Prominent Egyptian activist Esraa Abdel Fattah 'abducted' by security forces: reports
Blogger and journalist Esraa Abdel Fattah, 41, was detained on Saturday evening, a fellow activist said.
Mohamed Salah wrote on his Facebook page that shortly after meeting Abdel Fattah "two cars full of plainclothes police officers took her in one car and me in another."
He added: "They left me after an hour on the highway after they blindfolded and beat me."
Abdel Fattah is best known for co-founding the 6th of April movement in 2008.
The youth movement was instrumental in mobilising millions of Egyptians in the uprising that toppled long-time autocrat Hosni Mubarak in 2011.
Abdel Fattah's whereabouts is currently unknown, according to local watchdog group, the Egyptian Commission for Rights and Freedom.
Abdallah Said, another political activist and official with the opposition Bread and Freedom party, was also detained from his home early on Sunday, according to a note posted by his party on social media.
Other officials from the leftist party have also been rounded up in recent weeks.
In the last three weeks, authorities have detained about 3,000 people, including well-known academics, activists and lawyers, according to rights groups.
Activists say the crackdown is one of the worst since President Abdel Fattah al-Sisi took power in 2014.
While some detainees have been released, no high-profile figures have been freed, according to a list maintained by rights monitors.
On Saturday, Britain's Edinburgh University urged all of its students in Cairo to return home after two were arrested by Egyptian authorities.
The university says two of its students studying in the city were recently detained and subsequently released by Egyptian authorities.
The university's press office said in a statement that the university had concerns for the safety and well-being of its remaining nine students and urged them to return home, The Associated Press reported.
"We have a responsibility to act in the best interests of our students and to take decisive action when there are concerns for their safety and wellbeing," a spokesman for the university said.
Just a day earlier, Egyptian authorities detained Italian journalist Francesca Borri at Cairo International Airport shortly after arriving from Italy, according to media reports.
"They [Egyptian authorities] are running some checks. She was blocked inside due to some verifications on her passport due to a stamp from a country they are investigating," Antonio Decaro, the mayor of the journalist's hometown of Bari, told Italian media.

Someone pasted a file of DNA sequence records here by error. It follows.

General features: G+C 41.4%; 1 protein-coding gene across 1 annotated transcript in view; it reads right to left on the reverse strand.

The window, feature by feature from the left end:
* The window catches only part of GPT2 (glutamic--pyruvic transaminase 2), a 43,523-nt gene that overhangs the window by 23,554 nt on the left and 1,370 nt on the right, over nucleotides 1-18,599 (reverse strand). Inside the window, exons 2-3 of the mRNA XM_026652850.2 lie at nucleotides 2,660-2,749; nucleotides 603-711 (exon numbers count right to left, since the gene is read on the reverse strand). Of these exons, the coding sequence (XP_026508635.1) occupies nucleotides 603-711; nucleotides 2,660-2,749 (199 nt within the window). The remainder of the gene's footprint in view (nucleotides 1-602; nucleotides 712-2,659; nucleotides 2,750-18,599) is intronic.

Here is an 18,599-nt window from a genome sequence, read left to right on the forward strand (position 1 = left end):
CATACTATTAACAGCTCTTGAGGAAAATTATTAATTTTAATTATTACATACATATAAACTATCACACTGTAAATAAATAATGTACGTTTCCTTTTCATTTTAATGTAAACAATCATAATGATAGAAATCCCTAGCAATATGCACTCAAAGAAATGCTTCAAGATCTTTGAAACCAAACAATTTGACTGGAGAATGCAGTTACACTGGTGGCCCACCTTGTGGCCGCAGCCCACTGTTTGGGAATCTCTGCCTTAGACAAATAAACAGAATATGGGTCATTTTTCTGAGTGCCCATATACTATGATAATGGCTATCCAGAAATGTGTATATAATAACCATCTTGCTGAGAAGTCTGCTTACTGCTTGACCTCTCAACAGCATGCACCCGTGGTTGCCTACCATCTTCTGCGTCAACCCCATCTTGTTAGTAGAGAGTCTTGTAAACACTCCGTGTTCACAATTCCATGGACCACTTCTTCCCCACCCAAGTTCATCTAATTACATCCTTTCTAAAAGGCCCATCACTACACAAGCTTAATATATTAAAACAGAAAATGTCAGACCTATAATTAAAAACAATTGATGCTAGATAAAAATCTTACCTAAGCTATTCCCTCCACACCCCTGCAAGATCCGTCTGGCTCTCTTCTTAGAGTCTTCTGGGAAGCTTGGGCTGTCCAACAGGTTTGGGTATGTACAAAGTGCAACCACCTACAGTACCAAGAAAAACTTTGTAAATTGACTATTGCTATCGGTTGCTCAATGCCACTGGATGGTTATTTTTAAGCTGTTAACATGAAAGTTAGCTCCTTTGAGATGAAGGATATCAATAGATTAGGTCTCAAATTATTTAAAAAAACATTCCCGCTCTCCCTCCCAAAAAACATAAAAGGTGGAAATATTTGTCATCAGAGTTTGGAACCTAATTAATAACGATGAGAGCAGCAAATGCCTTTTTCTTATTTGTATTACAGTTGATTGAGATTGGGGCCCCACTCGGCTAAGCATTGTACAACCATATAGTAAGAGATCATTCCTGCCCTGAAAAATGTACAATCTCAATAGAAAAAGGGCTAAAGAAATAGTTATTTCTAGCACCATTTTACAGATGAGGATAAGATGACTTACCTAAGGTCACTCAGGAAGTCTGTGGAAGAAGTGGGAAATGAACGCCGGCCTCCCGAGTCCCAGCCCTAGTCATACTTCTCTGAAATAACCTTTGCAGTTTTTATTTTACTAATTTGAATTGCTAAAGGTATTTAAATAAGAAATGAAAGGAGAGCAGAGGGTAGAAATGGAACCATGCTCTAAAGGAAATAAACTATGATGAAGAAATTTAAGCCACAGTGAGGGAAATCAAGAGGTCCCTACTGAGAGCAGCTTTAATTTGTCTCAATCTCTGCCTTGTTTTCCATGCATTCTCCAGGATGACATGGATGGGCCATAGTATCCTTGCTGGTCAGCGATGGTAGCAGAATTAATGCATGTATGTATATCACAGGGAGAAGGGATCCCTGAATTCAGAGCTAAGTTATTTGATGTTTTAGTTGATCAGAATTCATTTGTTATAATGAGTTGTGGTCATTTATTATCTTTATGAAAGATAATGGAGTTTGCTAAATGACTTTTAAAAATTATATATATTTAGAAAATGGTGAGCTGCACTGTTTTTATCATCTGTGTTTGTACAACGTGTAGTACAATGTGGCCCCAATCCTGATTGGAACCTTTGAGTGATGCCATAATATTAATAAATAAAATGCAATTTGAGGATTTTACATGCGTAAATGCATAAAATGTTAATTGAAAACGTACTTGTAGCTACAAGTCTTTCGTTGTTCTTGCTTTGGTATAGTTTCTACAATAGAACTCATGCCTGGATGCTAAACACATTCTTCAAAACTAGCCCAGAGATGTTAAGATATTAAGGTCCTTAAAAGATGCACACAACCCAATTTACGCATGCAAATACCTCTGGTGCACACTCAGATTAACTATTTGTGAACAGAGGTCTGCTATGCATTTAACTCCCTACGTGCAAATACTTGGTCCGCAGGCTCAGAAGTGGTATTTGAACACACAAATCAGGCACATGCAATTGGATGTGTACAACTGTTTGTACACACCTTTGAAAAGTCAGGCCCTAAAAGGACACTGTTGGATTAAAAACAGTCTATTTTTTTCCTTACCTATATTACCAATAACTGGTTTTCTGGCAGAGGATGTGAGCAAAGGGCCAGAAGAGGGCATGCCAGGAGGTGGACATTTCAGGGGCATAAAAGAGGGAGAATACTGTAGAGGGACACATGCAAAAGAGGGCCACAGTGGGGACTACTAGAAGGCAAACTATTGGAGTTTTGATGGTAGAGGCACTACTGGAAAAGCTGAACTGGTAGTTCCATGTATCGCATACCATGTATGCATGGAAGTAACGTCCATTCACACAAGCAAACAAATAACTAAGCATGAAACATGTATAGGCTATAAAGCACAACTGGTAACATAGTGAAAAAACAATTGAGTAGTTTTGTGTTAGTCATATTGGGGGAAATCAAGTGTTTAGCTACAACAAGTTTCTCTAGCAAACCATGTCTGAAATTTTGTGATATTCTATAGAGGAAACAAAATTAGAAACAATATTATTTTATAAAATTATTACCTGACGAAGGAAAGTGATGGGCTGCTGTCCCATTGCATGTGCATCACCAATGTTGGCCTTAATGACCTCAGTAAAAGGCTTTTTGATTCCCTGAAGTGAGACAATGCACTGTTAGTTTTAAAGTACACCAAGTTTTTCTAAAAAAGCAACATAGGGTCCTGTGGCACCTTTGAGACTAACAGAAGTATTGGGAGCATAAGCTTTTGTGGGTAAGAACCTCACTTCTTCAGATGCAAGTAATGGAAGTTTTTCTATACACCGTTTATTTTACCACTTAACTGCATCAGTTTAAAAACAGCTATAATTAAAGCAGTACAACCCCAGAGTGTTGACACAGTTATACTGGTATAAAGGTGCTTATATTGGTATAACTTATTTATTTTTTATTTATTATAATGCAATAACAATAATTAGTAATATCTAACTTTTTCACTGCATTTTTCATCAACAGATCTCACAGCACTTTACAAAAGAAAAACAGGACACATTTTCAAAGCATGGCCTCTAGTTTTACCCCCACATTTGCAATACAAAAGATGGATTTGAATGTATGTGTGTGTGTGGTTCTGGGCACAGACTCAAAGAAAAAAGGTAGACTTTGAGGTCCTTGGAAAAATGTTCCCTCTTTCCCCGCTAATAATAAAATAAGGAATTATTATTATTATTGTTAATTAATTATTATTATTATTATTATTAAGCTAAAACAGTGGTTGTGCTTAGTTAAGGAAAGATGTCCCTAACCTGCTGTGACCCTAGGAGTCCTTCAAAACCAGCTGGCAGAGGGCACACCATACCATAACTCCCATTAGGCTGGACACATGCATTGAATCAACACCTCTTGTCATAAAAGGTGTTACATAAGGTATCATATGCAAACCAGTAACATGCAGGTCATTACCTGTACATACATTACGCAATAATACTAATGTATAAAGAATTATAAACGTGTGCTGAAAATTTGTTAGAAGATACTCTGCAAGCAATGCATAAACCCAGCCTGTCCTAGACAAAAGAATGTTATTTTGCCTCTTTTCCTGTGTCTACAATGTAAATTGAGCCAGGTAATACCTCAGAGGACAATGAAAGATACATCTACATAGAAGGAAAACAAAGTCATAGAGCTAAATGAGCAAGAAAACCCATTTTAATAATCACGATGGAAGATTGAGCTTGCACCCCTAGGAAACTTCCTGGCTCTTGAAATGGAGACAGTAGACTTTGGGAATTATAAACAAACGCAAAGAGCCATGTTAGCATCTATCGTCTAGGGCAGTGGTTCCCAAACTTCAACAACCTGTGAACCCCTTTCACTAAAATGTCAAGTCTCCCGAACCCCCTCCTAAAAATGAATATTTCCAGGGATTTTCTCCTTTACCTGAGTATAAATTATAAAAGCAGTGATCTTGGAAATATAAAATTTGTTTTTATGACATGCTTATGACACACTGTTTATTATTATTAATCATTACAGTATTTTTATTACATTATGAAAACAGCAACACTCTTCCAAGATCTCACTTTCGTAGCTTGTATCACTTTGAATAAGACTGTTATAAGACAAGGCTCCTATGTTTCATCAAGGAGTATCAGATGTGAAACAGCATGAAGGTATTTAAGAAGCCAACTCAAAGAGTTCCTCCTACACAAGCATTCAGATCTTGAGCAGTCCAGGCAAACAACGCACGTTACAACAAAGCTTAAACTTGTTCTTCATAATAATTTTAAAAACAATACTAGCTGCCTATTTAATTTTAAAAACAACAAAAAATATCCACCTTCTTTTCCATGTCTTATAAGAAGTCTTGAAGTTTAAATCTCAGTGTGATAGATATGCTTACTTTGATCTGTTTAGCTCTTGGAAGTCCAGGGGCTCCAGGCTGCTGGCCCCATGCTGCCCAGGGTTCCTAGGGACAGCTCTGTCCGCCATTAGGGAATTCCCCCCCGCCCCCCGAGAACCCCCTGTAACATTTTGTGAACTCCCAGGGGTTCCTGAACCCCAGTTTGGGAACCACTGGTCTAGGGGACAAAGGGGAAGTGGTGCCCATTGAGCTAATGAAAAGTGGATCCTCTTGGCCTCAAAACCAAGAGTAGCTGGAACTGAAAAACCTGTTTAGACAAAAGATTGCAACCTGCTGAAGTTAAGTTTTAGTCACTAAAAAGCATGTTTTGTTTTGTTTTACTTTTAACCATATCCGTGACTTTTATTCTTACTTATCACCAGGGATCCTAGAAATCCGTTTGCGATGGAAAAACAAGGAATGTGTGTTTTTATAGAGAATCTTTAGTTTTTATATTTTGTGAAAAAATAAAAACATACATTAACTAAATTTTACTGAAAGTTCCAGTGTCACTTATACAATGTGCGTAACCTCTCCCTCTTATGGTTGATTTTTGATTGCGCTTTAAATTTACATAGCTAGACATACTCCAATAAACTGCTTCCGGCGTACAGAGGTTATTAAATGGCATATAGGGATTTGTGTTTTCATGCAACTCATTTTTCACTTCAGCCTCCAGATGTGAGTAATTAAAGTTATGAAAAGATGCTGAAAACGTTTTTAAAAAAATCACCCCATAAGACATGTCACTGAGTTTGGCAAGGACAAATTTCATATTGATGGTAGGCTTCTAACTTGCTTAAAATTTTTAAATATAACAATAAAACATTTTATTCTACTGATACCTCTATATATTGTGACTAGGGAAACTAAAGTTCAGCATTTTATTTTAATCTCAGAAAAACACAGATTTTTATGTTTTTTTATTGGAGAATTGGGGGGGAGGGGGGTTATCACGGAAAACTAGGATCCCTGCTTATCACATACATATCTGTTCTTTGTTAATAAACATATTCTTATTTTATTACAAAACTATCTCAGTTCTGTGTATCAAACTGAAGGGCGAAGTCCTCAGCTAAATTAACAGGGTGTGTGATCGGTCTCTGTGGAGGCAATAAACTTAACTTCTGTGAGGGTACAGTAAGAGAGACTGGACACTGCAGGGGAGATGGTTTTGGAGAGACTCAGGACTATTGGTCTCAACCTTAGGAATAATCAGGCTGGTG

"We hope that in a couple of hours everything will be resolved," he added.
Read more: Palacegate: Mohamed Ali calls on Egyptians to protest from their rooftops
Decaro said that an official from the Italian consulate in Cairo was with the journalist inside the room where she was being held.
The Italian embassy in Egypt said they are following the case closely.
Diplomatic sources told RaiNews that the Italian consul had headed to the airport to assist Borri.
Meanwhile, the family of Egyptian pro-democracy activist Alaa Abdel Fattah said he was beaten, threatened and stripped to his underwear after being arrested during the recent clampdown on recent anti-government protests.
Abdel Fattah told his lawyers that since his arrest, he was subjected to several violations including being blindfolded, insulted, slapped, kicked and threatened never to be released from Cairo's most notorious prisons, where he is being held, a statement from his family read.
Mona Seif, Abdel Fattah's sister, told The Associated Press that he had filed a legal complaint about all the alleged abuses with the State Security prosecutors during a hearing on Wednesday to renew his pre-trial detention.
His family fears the retaliation of prison authorities.
"By returning to the same prison with the same people who threatened him, we are worried that he might face more violations and more torture," said Seif, a staunch human rights advocate.
Abdel Fattah was released in March, after five years in prison for taking part in a peaceful protest against military trials of civilians.
To many, his imprisonment after al-Sisi rose to power - at a time when authorities imposed draconian laws banning public gatherings and unauthorized demonstrations - was another sign of Egypt's return to autocratic rule.
He was arrested last month from a Cairo police station, where he was required to check in every night under the legal terms of his release.
This time, Abdel Fattah is facing several charges, including belonging to a terrorist organisation and using the social media to spread false news that could threaten national security, said his sister.
The sweeping arrests came after rare protests in September called for the removal of Sisi, in defiance of a ban on demonstrations.
Mohamed Ali, who fled Egypt to Spain earlier this year, ignited a protest movement in Egypt last month, when he revealed that President Sisi had contracted his company to build several luxurious palaces using public money while the government enforced tough austerity measures on the public.
The scandal has been dubbed "Palacegate". Sisi acknowledged that he had been building palaces but said he was building them for the Egyptian state rather than himself.
Egypt passed a restrictive anti-protest law in 2013 after Sisi led the military ouster of Islamist president Mohamed Morsi. A renewable state of emergency also remains in force.
Last week, parliamentary speaker Ali Abdel Aal said: "There is not a single political prisoner in Egyptian jails".
And in parliament, Prime Minister Mostafa Madbouli praised how authorities handled the protests saying, "we haven't heard of any breaches".
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